Wild Leeks and Simple Ramp Snacks for Spring
Every year, wild ramps can be seen throughout North America in farmers markets, chefs menus, and heck, you may have even witnessed them in your own backyard!
If you're looking for a few ways to enjoy the bounty of ramps in your backyard, look no further!
These bright green leaves pop straight up out of the ground and it seems like they are gone just as fast as they arrive with their short lived season.
I remember the first time I set out on a field trip to forage for these. I was up north, outside of Grand Marais, Minnesota. We hiked off the beaten path, and it was quiet enough to hear each of the birds sing. With the sun barely shining, I looked down and right before my eyes,... a patch of ramps!
Learning how to be patient was a must in order to successfully retrieve the whole plant and bulb out of the ground. We were given an insider tip to bring a shovel along for the ride, and by carefully digging into the soil in a small area, we could see the bulb and roots come right out of the ground with ease.
I love the mindfulness practice and intentionality that foraging can bring to the table <- pun intended. Over the years, I'm reminded that it's not about quantity, but rather picking and choosing only a few from each patch.
Upon cleaning off my first ramp thoroughly, I put the whole vegetable straight into my mouth...
A BURST of flavor! My eyes grew a little more wide with wonder that day I can only imagine. Going into it with a completely open mind, I gathered so many nutrient dense plants outside my backdoor, and so much beauty and awe for the natural world over and again.
Now if you're sensitive to onions or garlic, I wouldn't recommend doing as I did :) However, as a way to get to know our food a little closer, I totally recommend taking a little nibble or two.
There's so much to discover about wild leeks. I've been currently reading little pockets of wisdom here and there in Sam Thayer's book, "Forager's Harvest." If you'd like to learn more about them, where you can find them, how to harvest their bounty, along with other incredible plants to forage, I highly recommend it!
Now that we've ramped up the talk about ramps, there's only one question that remains...
What in the world can we do with them?
Here are a few ideas to get you started:
For one, they're great sautéed in a little avocado oil. Add a little sea salt and cracked black pepper, and you're good to go.
If you want something a little more subtle where these wild leeks aren't taking center stage of the plate, they can easily be pickled, made into a sauce, or simply tossed with a few other veggies.
It's great in eggs, in guacamole, and as a homemade pesto. Considered a part of the onion family, I just substitute onion or garlic for the bulbs and lots of greens... and viola! Healthy, nutritious spring snacks that were grown and sustainably foraged!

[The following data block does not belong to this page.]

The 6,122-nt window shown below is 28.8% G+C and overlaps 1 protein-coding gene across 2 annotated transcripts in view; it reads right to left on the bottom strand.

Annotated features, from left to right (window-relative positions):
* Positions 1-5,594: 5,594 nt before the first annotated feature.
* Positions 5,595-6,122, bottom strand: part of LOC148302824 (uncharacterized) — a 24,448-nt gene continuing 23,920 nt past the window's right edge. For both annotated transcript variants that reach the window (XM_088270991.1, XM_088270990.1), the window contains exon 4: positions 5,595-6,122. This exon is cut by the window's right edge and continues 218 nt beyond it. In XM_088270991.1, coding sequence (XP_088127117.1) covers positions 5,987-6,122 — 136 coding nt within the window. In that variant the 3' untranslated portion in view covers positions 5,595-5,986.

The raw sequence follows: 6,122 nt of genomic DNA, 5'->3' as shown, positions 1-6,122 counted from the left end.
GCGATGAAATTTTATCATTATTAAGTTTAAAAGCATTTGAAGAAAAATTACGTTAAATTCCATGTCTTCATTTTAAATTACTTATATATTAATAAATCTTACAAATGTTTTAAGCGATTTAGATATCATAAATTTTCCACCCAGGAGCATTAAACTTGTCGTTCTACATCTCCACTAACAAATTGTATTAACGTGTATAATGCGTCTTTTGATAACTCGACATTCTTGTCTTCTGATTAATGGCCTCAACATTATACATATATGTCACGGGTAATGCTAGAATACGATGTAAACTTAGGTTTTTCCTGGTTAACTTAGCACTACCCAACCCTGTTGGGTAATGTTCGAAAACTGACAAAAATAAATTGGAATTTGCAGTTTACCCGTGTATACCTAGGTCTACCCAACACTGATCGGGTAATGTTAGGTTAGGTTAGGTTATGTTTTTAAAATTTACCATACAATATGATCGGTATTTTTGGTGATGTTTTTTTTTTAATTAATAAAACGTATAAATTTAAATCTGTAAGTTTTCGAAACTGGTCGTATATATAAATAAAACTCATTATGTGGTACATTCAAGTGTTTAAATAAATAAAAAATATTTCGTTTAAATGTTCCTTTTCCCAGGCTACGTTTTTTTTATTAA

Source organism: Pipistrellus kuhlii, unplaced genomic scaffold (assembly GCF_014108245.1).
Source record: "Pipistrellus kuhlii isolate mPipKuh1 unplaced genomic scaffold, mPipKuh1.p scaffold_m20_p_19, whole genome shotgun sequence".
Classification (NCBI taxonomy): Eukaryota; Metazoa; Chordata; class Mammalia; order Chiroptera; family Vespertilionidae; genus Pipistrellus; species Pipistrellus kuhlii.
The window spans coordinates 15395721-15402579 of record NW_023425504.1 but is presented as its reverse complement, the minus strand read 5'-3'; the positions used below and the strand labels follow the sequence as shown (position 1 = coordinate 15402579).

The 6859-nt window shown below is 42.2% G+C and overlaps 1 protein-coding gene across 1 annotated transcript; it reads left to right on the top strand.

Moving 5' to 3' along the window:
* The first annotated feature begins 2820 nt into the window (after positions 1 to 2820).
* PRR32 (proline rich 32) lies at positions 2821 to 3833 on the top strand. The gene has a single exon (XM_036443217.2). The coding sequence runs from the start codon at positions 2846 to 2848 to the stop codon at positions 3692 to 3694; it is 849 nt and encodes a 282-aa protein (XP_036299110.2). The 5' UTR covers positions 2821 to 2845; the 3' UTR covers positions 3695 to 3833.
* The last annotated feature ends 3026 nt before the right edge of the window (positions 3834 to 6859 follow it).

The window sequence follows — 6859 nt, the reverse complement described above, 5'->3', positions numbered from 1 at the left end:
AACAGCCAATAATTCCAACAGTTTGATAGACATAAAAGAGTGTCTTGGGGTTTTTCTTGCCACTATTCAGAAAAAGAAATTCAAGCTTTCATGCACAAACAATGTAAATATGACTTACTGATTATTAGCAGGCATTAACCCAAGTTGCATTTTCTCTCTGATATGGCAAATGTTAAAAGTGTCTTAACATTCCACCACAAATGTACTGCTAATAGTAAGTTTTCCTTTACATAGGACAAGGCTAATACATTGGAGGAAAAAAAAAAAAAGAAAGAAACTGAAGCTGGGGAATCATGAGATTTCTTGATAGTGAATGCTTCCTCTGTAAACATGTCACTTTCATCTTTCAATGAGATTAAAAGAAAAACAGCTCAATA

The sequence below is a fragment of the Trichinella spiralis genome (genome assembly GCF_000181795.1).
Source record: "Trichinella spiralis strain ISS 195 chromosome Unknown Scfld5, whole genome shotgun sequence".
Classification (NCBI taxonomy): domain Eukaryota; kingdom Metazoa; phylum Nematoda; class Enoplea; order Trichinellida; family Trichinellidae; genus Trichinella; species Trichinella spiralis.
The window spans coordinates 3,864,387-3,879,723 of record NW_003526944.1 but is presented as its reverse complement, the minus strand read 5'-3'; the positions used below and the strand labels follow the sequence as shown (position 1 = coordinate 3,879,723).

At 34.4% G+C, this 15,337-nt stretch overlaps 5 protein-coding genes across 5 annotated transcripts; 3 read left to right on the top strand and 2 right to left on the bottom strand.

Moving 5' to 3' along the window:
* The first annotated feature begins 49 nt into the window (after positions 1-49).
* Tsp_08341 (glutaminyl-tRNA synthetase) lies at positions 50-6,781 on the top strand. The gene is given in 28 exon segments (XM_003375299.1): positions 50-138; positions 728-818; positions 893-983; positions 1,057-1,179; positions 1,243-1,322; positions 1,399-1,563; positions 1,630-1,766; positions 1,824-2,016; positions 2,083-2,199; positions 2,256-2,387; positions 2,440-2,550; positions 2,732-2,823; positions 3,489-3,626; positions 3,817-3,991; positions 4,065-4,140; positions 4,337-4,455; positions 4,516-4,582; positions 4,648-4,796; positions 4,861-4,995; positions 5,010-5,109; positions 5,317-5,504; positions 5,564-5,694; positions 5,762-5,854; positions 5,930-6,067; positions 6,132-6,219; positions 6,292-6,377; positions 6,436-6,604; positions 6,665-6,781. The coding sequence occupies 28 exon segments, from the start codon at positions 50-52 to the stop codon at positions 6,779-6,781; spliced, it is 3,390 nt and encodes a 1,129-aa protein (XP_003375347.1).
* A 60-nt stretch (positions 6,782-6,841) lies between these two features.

I usually omit recipes and rules and like to intuitively work with ingredients I have on hand.
Below is an example of what I happened to have in the pantry and fridge that shaped form into a delicious breakfast whole bowl. Feel free to try cooking straight from what I did or modify it to your liking. Most importantly, enJoy!
takes 25-30 min cook time
5 min prep time
30 min total
(modify as needed)
10 baby yellow or red potatoes, diced
1 yellow onion, chopped (save onion skin scraps to make natural dye bandana, or compost!)
2 garlic cloves minced
4 farm fresh eggs
handful of ramps
olive oil or avocado oil
salt, pepper, to taste, paprika for color
preheat oven to 450f
chop and prep ingredients as oven is heating
olive oil for potatoes - cover and mix in onions
place on pan and heat 25 mins (every oven is different, so check potatoes after 15 mins -- should be in between soft and hard)
in meantime, as that is cooking in oven, get your ramps. take bulb ends and cut up. cook in avocado oil then add eggs, over med-high heat on stove
(you can make them sunny side up or over easy, whatever is your preference --- i just like mine runny enough so the yoke can get into the potatoes!)
take greens from ramps while eggs are cooking and chop for garnish
take potatoes out of oven and add to bowl with eggs and garnish on top as pictured.
lastly, i had a gut instinct to add kimchi (... it's to be good for my gut health!)
i used japenese, but korean is just as good.
if not making it at home, i prefer this one from the market:
as side note, the japenese symbol on this packaging translates to 'chi' and is common hello greeting in japenese that translates to "how's your energy?"
i just love this - and i love the energy i get from eating a whole bowl like this too :)
I hope this inspires you to work with ingredients you have on hand or right in your own backyard. I'm currently looking at a pile of foraged nettles and dandelions, and thinking about what to make for dessert!
On the topic of Spring, here are additional field notes you might like: